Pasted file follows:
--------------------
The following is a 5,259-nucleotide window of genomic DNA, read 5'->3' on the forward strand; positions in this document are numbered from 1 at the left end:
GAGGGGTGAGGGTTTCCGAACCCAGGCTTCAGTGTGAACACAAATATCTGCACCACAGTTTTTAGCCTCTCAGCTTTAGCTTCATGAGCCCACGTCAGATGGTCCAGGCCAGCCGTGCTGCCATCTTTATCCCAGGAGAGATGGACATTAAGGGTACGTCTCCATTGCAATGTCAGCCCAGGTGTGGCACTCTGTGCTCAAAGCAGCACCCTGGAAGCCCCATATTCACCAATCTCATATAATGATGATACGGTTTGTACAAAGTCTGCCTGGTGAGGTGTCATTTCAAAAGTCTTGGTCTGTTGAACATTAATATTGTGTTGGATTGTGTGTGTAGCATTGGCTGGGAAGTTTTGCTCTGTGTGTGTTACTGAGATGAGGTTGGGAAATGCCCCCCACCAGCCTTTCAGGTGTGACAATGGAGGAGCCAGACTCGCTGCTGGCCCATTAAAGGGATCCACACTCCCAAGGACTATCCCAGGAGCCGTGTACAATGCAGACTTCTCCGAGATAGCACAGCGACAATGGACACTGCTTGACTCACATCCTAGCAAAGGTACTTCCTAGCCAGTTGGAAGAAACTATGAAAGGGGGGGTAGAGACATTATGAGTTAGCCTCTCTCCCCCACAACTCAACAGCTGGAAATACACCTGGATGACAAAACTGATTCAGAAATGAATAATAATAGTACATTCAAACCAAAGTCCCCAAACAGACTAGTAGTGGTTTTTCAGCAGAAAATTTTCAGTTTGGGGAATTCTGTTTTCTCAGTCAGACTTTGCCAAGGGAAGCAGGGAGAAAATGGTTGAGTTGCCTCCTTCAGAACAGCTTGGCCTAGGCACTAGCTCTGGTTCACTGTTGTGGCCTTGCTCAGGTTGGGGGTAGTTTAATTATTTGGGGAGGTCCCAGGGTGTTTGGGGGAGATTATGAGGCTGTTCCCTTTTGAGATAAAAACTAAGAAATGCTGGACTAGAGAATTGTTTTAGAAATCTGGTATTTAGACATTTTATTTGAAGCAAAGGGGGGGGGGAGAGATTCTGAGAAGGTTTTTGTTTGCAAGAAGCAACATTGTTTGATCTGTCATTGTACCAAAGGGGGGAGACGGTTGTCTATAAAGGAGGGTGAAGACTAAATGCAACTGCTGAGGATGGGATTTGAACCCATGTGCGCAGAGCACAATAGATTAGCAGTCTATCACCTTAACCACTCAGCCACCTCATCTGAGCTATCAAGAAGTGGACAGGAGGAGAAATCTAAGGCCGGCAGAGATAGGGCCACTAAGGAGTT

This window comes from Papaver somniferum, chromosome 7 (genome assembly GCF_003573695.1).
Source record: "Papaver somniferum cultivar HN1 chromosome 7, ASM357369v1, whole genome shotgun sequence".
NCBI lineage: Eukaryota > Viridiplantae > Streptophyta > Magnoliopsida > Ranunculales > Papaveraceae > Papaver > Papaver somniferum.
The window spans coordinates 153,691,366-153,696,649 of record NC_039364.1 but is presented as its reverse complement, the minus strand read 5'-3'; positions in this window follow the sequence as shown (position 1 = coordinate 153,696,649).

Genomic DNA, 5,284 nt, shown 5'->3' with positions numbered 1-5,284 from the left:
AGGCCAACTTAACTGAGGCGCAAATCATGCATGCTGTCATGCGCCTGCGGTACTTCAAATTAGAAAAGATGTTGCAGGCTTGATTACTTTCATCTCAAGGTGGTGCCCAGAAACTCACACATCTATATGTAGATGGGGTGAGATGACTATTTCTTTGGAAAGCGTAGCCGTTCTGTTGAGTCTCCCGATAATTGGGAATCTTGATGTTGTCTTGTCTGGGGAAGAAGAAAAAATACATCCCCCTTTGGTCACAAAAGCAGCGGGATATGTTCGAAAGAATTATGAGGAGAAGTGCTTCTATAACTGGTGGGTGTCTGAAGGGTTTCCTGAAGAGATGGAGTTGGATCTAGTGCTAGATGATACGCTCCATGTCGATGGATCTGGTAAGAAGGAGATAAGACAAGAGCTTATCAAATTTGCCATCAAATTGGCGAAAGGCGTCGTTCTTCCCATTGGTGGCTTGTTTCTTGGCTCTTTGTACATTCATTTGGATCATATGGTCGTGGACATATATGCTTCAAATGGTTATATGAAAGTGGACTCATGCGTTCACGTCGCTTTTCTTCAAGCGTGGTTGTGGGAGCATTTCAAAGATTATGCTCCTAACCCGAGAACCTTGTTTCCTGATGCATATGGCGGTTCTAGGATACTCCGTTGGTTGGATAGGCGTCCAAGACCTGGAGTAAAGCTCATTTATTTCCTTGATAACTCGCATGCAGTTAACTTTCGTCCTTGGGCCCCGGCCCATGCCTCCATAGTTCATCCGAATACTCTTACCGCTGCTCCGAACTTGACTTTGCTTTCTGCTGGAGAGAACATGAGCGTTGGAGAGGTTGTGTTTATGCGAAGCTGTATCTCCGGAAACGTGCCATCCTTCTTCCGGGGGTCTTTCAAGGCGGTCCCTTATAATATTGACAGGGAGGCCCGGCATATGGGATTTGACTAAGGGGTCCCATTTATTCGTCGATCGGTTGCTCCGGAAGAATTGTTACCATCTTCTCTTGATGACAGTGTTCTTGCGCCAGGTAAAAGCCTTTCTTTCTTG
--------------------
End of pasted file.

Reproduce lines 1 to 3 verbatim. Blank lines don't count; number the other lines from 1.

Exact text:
The following is a 5,259-nucleotide window of genomic DNA, read 5'->3' on the forward strand; positions in this document are numbered from 1 at the left end:
GAGGGGTGAGGGTTTCCGAACCCAGGCTTCAGTGTGAACACAAATATCTGCACCACAGTTTTTAGCCTCTCAGCTTTAGCTTCATGAGCCCACGTCAGATGGTCCAGGCCAGCCGTGCTGCCATCTTTATCCCAGGAGAGATGGACATTAAGGGTACGTCTCCATTGCAATGTCAGCCCAGGTGTGGCACTCTGTGCTCAAAGCAGCACCCTGGAAGCCCCATATTCACCAATCTCATATAATGATGATACGGTTTGTACAAAGTCTGCCTGGTGAGGTGTCATTTCAAAAGTCTTGGTCTGTTGAACATTAATATTGTGTTGGATTGTGTGTGTAGCATTGGCTGGGAAGTTTTGCTCTGTGTGTGTTACTGAGATGAGGTTGGGAAATGCCCCCCACCAGCCTTTCAGGTGTGACAATGGAGGAGCCAGACTCGCTGCTGGCCCATTAAAGGGATCCACACTCCCAAGGACTATCCCAGGAGCCGTGTACAATGCAGACTTCTCCGAGATAGCACAGCGACAATGGACACTGCTTGACTCACATCCTAGCAAAGGTACTTCCTAGCCAGTTGGAAGAAACTATGAAAGGGGGGGTAGAGACATTATGAGTTAGCCTCTCTCCCCCACAACTCAACAGCTGGAAATACACCTGGATGACAAAACTGATTCAGAAATGAATAATAATAGTACATTCAAACCAAAGTCCCCAAACAGACTAGTAGTGGTTTTTCAGCAGAAAATTTTCAGTTTGGGGAATTCTGTTTTCTCAGTCAGACTTTGCCAAGGGAAGCAGGGAGAAAATGGTTGAGTTGCCTCCTTCAGAACAGCTTGGCCTAGGCACTAGCTCTGGTTCACTGTTGTGGCCTTGCTCAGGTTGGGGGTAGTTTAATTATTTGGGGAGGTCCCAGGGTGTTTGGGGGAGATTATGAGGCTGTTCCCTTTTGAGATAAAAACTAAGAAATGCTGGACTAGAGAATTGTTTTAGAAATCTGGTATTTAGACATTTTATTTGAAGCAAAGGGGGGGGGGAGAGATTCTGAGAAGGTTTTTGTTTGCAAGAAGCAACATTGTTTGATCTGTCATTGTACCAAAGGGGGGAGACGGTTGTCTATAAAGGAGGGTGAAGACTAAATGCAACTGCTGAGGATGGGATTTGAACCCATGTGCGCAGAGCACAATAGATTAGCAGTCTATCACCTTAACCACTCAGCCACCTCATCTGAGCTATCAAGAAGTGGACAGGAGGAGAAATCTAAGGCCGGCAGAGATAGGGCCACTAAGGAGTT

This window comes from Papaver somniferum, chromosome 7 (genome assembly GCF_003573695.1).